Venezuela’s longtime strongman Nicolas Maduro and members of the country’s armed forces could be granted amnesty as part of a transition toward democracy, self-declared interim President Juan Guaido said in an interview with CNN en Español.
Guaido, the president of Venezuela’s National Assembly, declared himself acting president last week amid deadly protests against Maduro, who has refused to yield power.
Maduro was re-elected in May 2018 in a contest many in the international community said was not fair, free and transparent.
The country has since been mired in a severe economic crisis, with food shortages and soaring unemployment becoming the new norm.
Demonstrators and dissidents CNN spoke with said they’re driven by hunger more than anything else.
Inside a Caracas supermarket last week, a modest basket of water, nuts, cheese, ham and fruit cost $200, though monthly wages are less than $10. No eggs or bread could be found.
“Our people have suffered,” Guaido said. “We are waking up from a nightmare to the dream of rebuilding Venezuela.”
The US is among a handful of countries around the world that have chosen to recognize Guaido as Venezuela’s legitimate ruler. Argentina, Australia, Brazil, Canada, Chile, Colombia, Ecuador, Paraguay and Peru have also recognized Guaido as president, while Russia, China, Cuba and Turkey are among those backing Maduro.
Guaido has only been a leader of the opposition and head of the National Assembly for three weeks. Still, the 35-year-old has managed to tap into the frustrations of the populace and quickly energize them against Maduro.
In his interview with CNN, Guaido said he was hoping to win the support of the the country’s powerful armed forces to convince Maduro to step down.
“We are ready to do what is necessary to see democracy,” Guaido said.
However, he warned that he would not start a “false dialogue” with a regime that jails and tortures political opponents, something Maduro’s regime has been consistently accused of.
Guaido told CNN he has spoken with US President Donald Trump and other leaders from the region, including Colombian President Ivan Duque and Argentinian President Mauricio Macri.
He declined to say if he and Trump had discussed military options in Venezuela. Maduro has accused Guaido and the United States of attempting to orchestrate a coup to remove him from power.
Maduro said Monday that any bloodshed in the country would be Trump’s fault.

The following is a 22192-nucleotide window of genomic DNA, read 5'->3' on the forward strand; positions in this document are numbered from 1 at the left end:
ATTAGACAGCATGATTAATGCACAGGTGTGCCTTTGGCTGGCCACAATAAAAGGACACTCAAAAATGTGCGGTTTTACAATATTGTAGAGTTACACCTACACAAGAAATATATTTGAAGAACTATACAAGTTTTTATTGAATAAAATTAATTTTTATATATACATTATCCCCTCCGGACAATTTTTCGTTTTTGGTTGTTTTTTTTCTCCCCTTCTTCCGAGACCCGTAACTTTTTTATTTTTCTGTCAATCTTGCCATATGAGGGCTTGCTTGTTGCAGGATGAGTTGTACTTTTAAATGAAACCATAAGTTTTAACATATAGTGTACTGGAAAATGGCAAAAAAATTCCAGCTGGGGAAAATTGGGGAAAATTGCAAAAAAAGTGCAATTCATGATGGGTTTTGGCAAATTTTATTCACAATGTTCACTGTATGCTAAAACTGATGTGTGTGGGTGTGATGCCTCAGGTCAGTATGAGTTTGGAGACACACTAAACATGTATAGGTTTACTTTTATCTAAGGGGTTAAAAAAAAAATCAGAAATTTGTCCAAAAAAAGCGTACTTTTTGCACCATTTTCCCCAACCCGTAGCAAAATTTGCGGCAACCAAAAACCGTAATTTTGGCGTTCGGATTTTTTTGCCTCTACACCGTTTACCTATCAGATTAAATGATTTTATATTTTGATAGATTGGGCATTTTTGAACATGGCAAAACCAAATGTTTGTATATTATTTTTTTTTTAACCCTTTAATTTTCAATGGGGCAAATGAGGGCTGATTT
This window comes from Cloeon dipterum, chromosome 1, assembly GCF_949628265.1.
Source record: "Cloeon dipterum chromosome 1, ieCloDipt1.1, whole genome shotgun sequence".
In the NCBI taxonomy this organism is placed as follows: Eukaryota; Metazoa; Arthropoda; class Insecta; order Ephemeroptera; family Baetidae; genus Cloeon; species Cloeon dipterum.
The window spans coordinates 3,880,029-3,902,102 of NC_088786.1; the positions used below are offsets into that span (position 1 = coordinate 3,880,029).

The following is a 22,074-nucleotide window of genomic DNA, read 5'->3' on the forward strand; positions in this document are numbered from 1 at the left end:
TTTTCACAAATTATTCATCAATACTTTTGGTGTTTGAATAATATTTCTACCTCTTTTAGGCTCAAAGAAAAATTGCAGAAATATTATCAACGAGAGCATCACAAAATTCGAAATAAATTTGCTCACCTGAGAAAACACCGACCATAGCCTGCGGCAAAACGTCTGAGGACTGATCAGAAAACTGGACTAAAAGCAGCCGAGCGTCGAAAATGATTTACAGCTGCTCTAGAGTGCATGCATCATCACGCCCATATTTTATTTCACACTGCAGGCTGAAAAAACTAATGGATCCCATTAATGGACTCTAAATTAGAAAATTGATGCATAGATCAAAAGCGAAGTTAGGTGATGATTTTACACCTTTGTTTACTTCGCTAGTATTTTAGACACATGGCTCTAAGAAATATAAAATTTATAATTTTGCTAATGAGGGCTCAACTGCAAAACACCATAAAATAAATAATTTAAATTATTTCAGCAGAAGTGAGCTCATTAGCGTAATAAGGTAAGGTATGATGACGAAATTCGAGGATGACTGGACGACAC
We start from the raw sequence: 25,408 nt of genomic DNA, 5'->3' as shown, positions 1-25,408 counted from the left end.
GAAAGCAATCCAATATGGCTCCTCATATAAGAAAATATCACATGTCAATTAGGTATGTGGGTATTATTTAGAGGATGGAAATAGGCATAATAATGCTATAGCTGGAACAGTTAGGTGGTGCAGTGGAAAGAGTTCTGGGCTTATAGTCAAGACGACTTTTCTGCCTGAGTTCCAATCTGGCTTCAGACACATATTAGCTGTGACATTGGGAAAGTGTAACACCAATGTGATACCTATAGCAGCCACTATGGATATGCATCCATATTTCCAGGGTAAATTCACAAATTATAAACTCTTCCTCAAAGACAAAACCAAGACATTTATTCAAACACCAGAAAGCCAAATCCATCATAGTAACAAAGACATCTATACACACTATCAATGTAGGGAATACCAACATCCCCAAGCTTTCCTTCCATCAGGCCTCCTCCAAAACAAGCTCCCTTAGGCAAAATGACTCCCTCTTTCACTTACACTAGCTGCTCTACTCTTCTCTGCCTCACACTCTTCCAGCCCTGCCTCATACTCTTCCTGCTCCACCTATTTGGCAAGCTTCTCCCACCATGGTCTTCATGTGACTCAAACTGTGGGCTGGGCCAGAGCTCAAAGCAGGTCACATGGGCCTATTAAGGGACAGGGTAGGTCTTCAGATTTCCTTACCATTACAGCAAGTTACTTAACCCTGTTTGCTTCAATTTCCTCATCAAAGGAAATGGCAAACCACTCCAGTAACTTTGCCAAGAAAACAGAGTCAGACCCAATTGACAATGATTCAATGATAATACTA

US announces sanctions
Guaido spoke to CNN just hours after the United States announced it was sanctioning Venezuela’s state-owned oil company, Petroleos de Venezuela, S.A. (PdVSA), in an attempt to put serious financial pressure on the Maduro regime by targeting oil, the country’s most valuable export.
The United States accused Maduro and Venezuela’s top leaders of pillaging the country’s oil wealth for personal gain when announcing the sanctions.
“A variety of schemes have been designed to embezzle billions of dollars from PdVSA for the personal gain of corrupt Venezuelan officials and businessmen,” US Treasury Secretary Steven Mnuchin said.
“The United States is holding accountable those responsible for Venezuela’s tragic decline.”
In a televised address Monday night, Maduro denied any wrongdoing by PdVSA and accused Trump and his national security adviser, John Bolton, of robbing the people of Venezuela.
Bolton said the measure blocks about $7 billion in assets and would result in more than $11 billion in lost assets over the next year.
Maduro has consistently blamed Washington for the country’s economic collapse, accusing it of carrying out campaign of economic terrorism.
But critics have long accused Maduro of mismanaging Venezuela’s resources.
The regime has for years funded huge social welfare programs and price-control policies started by his predecessor and mentor, Hugo Chavez, who was seen by many as a champion of the poor as he steered the country toward socialism. Economists have long said the regime’s practices were unsustainable and likely to lead to out-of-control inflation.
Years of financial mismanagement led to a serious crisis in 2016, when plummeting oil triggered hyperinflation and massive shortages of food and other necessities. Inflation has only gotten worse; the International Monetary Fund (IMF) predicts it will hit 10,000,000% this year.
CNN’s Begona Blanco Munoz, Nick Paton Walsh, Eliott C. McLaughlin and Ray Sanchez contributed to this report